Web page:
A policeman stands guard at a checkpoint in Baghdad February 5, 2015. Baghdad's decade-old curfew will end on Saturday and four neighbourhoods will be "demilitarised", Iraq's Prime Minister Haider al-Abadi said. (Stringer/Iraq/Reuters)

The Iraqi government on Thursday abolished the nighttime curfew imposed on Baghdad by U.S. troops in 2003, heralding another small milestone in the city’s recent — and surprising — revival.

Prime Minister Haider al-Abadi announced that the curfew will end at midnight Saturday, as well as a series of other measures aimed at normalizing life in the long-blighted capital, even as much of the rest of the country is consumed by war.

He declared four neighborhoods as “demilitarized zones,” in which unauthorized gunmen will be prohibited. He also vowed to start removing the blast walls and barricades that have blocked streets, sealed off neighborhoods and endowed the capital with the air of a militarized zone for much of the past decade.

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Similar moves have been promised in the past, only to founder on waves of bombings and violence or repression by government security forces­.

But these days, Baghdad feels different.

Since Islamic State fighters overran much of the north and west of the country in the summer, a paradoxical sense of calm has taken hold. The initial panic that followed the militant onslaught has abated, and as residents have come to realize that the capital is not at risk of falling, Baghdad has sprung to life.

Nightclubs have proliferated, liquor stores dot the streets, and families pile into cars every evening to eat at one of the many new restaurants or stroll in the glitzy new mall. A glittering riverboat plies the Tigris River every night, serving dinner on one deck and coffee on another. A pink neon palace called the Barbie Clinic pampers women with beauty treatments late into the evening.

For those who can’t afford such venues, there are impromptu parties along the bridges and banks of the Tigris, where young men gather with cans of beer to talk, socialize and, after the drink has taken effect, dance in the streets.

The merriment comes to an abrupt close as midnight approaches, triggering a mad dash through the streets to make it home in time.

“Now we will be able to stay until the morning,” Khaled Faisal, 28, said as he sat on a wall beside the river sipping beer with two friends. He welcomed the lifting of the curfew. “It’s good news. It means Baghdad is safe,” he said.

Whether Baghdad is safe is in question. Car bombs still explode but far less often than in the months and years preceding the Islamic State onslaught.

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A double bombing last Friday killed more than 30 people in a busy market, one of the worst attacks in weeks and a reminder that the country is at war. But the waves of multiple bombings that killed as many as 700 people a month through much of the past year appear to have become a thing of the past.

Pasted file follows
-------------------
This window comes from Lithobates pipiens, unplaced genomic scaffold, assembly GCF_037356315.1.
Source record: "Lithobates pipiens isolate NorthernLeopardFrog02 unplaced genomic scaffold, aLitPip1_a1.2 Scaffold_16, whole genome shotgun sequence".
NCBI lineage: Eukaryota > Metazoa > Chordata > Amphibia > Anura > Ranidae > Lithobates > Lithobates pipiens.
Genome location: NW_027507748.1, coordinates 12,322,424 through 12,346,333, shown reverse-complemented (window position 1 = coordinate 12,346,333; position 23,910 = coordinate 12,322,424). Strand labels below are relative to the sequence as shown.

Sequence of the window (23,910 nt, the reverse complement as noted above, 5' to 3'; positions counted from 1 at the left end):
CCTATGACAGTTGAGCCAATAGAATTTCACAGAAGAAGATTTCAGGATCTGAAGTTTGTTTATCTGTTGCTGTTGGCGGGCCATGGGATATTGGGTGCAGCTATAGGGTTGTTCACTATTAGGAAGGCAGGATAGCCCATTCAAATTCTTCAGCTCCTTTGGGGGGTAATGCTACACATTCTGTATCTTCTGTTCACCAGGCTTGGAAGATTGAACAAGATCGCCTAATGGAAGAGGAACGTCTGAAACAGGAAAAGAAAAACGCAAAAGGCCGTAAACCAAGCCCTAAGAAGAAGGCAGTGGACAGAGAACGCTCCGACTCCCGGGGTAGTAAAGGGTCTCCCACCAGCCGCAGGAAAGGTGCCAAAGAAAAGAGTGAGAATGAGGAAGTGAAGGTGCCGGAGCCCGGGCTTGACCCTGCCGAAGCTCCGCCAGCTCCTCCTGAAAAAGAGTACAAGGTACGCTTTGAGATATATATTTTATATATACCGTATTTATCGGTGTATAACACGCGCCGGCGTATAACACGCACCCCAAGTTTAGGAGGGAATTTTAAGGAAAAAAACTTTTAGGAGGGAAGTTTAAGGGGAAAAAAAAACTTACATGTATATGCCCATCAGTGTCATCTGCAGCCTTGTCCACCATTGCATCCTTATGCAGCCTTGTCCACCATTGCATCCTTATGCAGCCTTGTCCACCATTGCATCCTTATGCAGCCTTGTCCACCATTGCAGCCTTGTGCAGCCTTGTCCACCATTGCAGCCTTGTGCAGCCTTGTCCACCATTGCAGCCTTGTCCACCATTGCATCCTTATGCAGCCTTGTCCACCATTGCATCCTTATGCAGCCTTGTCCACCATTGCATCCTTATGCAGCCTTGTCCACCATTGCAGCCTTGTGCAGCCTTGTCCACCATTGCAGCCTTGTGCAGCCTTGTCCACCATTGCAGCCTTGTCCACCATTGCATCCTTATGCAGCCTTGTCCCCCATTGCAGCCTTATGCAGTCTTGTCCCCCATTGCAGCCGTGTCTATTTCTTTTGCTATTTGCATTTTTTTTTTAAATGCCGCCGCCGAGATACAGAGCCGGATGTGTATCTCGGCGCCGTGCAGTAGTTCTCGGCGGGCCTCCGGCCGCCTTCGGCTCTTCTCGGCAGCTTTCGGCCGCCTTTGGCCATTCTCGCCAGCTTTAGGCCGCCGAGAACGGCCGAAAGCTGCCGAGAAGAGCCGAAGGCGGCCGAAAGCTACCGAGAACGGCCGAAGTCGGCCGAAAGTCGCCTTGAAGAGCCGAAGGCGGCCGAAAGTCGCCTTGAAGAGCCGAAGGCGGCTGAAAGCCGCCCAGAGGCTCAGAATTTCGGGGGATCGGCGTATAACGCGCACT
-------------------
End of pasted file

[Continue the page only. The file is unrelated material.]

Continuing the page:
Some say the Islamic State’s capacity to wage bombing campaigns has been eroded by the campaign to halt their advance.

Others credit the replacement of former prime minister Nouri al-Maliki by Abadi, whose more relaxed and less Islamist style of governance has lifted some of the tensions.

The Shiite militias and government forces­ that preyed on citizens’ lives, blowing up liquor stores, shutting down clubs and assassinating rivals, are preoccupied on the front lines with the Islamic State. Many Iraqis fret about what will happen if they return to the capital in force.

But for now, “the militias are too busy fighting Daesh to bother us,” said liquor store owner Khaled Haidar, 45, using the Arabic acronym for the Islamic State. “The war is not in Baghdad now.”

Rafid Jaboori, Abadi’s spokesman, cited the improved security conditions for the lifting of the restrictions. He also noted the need to send a message to the militants that they are not cowing those they have not conquered.

“It is very important for Dr. Abadi to show that people are living their lives normally in the liberated areas that are not under Daesh control,” he said.

The curfew was first imposed in the immediate aftermath of the American sweep into Iraq in 2003 and at the worst of times took effect as early as 8 p.m. As security conditions gradually improved, it slipped back and in recent years has applied only to the hours of midnight to 5 a.m.

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Only once was it lifted entirely, this past New Year’s Eve, and the response demonstrated how much even those few hours of restriction have begun to chafe. Thousands of Iraqis filled the streets, swarming around a brightly lit Christmas tree erected on the plinth where Saddam Hussein’s statue stood until it was pulled down by U.S. Marines in 2003.

The revelers drank, danced and sang until dawn in a display of exuberance not seen in the lifetime of most Iraqis, said Ahmed Saadawi, one of Iraq’s most renowned novelists, who was there.

Older Iraqis look back to the repression and fear of the Hussein era; younger ones have experienced only the violence and repression of the post-invasion years. Few can remember a time as freewheeling and relaxed as now, he said.

“This is not normal,” he said. “We’re seeing the real spirit of Baghdad, the revival of an older glory.”